Now for part three of the Living Saints Project: what does it look like and how do I grade it? I grade each draft, the costume and the can as homework assignments, and the performance itself using a performance rubric. The week before the performance, the stuIMG_1723dents rehearse, bring in costumes and make their cans.  The cafeteria staff at our school save the cans from the school lunch program and even take off the labels and put them through the washer for us.  Students cover the can in construction paper and decorate with their saint’s name and symbols and artwork relating to the saint’s biography.

On the performance day, classes sign up to come visit the gym.  I set each timIMG_1744e slot for three classes, with 15 minutes for each class and five minutes for the 8th grade students to sit between each class.  Students stand on chairs around the gym and classes come visit.  They drop change into the cans and the saints tell the story of their lives.  Each year we choose a charity ahead of time, and this year the students chose The Wounded Warrior Project, which I think ties in well with Veterans day just a week and a half later.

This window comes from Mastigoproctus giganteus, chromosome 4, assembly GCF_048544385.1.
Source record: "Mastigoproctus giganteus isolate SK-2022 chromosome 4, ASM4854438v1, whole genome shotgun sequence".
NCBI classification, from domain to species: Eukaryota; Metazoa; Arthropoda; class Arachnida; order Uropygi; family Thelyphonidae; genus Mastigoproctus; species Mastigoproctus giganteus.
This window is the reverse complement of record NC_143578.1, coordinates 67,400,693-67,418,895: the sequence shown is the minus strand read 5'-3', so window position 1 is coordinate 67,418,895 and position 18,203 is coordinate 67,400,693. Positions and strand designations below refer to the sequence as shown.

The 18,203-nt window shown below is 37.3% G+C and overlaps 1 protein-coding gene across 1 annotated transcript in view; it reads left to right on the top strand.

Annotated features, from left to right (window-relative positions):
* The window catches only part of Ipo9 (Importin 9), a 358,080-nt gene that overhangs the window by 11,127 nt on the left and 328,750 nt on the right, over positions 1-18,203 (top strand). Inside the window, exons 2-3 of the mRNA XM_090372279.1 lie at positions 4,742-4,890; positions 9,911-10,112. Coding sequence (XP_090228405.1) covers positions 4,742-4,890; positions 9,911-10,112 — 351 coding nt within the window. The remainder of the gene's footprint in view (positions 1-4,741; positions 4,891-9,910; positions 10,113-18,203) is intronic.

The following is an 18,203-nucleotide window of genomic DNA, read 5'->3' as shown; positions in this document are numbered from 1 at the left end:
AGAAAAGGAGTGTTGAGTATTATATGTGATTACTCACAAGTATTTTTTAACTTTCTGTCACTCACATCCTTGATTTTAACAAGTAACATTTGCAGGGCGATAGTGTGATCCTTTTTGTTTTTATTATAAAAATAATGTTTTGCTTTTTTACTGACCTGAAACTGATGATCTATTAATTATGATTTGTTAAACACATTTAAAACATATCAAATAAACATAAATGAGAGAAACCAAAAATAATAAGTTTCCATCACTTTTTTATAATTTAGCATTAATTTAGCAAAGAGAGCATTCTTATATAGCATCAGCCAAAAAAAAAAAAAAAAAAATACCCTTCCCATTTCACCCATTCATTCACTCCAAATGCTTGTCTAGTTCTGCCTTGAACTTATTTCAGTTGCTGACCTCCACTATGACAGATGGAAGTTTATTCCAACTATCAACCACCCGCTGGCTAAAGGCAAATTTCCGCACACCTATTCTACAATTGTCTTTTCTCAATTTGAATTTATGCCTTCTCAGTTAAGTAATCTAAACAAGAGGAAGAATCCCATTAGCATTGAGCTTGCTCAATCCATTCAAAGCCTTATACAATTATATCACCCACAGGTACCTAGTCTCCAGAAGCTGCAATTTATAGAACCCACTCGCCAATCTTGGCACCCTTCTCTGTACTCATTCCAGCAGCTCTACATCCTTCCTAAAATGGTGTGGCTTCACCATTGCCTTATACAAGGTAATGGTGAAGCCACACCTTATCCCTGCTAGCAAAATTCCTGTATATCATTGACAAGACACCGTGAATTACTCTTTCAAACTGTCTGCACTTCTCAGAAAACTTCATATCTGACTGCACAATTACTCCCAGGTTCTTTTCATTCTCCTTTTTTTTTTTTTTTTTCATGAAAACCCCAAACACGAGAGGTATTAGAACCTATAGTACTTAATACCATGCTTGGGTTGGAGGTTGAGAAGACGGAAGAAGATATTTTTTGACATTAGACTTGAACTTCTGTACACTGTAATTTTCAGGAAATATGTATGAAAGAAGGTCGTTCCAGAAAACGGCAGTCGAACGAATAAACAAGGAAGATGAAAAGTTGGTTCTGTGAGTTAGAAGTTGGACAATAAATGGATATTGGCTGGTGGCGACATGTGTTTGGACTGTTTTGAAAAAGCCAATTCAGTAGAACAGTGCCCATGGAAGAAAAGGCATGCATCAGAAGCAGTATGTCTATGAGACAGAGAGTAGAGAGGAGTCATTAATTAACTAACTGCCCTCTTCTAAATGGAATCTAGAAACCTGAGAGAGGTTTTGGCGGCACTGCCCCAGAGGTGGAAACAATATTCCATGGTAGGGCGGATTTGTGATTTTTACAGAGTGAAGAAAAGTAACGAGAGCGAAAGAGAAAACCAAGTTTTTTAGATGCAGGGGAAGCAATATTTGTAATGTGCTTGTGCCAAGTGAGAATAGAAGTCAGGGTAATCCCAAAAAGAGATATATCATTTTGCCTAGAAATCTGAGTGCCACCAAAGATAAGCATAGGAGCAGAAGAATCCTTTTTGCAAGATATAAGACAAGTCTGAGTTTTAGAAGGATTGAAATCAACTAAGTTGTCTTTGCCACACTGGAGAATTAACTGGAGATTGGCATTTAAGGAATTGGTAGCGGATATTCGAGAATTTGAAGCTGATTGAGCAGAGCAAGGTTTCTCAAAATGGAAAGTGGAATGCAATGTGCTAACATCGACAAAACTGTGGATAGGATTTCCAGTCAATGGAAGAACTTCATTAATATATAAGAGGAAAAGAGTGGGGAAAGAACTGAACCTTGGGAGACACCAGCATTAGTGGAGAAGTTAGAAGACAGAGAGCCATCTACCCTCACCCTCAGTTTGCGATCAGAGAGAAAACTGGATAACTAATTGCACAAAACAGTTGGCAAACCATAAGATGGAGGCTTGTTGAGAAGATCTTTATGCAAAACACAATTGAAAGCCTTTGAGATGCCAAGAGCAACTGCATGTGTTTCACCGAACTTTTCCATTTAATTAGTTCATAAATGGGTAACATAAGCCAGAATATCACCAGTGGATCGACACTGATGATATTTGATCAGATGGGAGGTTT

While students are performing, I make my way around the gym to surreptitiously listen to each student’s presentation and grade them.  I’ve found that I make them nervous if they know I am listening and grading- I can’t imagine why!  The rubric I use to grade individual students can be found here:Living saints rubric.

For teachers and classes who are interested, I provide saint scavenger hunt sheets for teachers to copy. You could put whatever information you wanted in here. I do a hunt for younger students :all saints hunt k to 4 and one for older students: All Saint hunt 5-7.

While this started out as a huge project without a structure, it has quickly become one of my favorites, and I am pretty sure a favorite of the school community as well.